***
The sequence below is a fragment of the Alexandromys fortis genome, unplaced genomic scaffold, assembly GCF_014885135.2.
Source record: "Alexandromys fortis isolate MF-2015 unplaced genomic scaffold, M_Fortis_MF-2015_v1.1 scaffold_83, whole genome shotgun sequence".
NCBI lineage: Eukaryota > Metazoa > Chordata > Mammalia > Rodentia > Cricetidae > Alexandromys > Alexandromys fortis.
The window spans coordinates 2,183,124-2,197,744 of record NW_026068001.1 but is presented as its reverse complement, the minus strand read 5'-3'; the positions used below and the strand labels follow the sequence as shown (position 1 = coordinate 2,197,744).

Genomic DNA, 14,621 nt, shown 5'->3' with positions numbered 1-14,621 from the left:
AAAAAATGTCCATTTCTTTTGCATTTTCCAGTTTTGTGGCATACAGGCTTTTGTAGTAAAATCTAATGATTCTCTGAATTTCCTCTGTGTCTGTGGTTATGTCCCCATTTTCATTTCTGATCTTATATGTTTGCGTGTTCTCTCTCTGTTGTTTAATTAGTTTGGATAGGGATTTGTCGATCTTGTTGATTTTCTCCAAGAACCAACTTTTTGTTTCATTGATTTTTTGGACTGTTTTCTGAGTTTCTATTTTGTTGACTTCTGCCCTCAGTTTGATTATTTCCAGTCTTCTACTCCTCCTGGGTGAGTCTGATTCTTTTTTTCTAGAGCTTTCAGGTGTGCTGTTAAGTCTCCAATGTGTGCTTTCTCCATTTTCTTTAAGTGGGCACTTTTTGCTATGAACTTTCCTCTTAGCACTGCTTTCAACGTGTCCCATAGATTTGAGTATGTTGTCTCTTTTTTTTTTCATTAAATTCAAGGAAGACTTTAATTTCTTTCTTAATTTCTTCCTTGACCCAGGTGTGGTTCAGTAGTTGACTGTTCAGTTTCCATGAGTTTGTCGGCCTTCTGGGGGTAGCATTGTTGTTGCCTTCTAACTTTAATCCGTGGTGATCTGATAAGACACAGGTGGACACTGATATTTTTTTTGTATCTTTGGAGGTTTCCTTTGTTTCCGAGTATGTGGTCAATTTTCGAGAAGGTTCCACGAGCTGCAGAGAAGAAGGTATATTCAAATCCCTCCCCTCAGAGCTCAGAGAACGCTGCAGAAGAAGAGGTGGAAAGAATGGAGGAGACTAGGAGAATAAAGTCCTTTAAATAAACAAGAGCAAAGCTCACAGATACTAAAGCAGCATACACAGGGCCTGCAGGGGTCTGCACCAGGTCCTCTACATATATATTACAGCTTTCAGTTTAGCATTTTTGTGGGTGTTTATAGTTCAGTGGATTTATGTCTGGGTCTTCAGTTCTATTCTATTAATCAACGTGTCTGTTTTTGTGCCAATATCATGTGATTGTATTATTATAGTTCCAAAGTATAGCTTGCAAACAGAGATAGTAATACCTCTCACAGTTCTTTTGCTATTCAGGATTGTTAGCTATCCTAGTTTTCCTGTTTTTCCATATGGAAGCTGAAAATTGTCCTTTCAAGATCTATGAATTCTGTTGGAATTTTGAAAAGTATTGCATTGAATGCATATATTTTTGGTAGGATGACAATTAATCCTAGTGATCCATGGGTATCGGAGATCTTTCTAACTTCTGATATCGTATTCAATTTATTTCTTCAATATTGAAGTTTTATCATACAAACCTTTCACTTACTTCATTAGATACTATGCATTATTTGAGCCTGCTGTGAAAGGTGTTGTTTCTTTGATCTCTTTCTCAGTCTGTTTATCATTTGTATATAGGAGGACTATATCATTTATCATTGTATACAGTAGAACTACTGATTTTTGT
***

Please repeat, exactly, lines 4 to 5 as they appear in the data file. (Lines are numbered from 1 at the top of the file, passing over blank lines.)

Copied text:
The window spans coordinates 2,183,124-2,197,744 of record NW_026068001.1 but is presented as its reverse complement, the minus strand read 5'-3'; the positions used below and the strand labels follow the sequence as shown (position 1 = coordinate 2,197,744).

Genomic DNA, 14,621 nt, shown 5'->3' with positions numbered 1-14,621 from the left: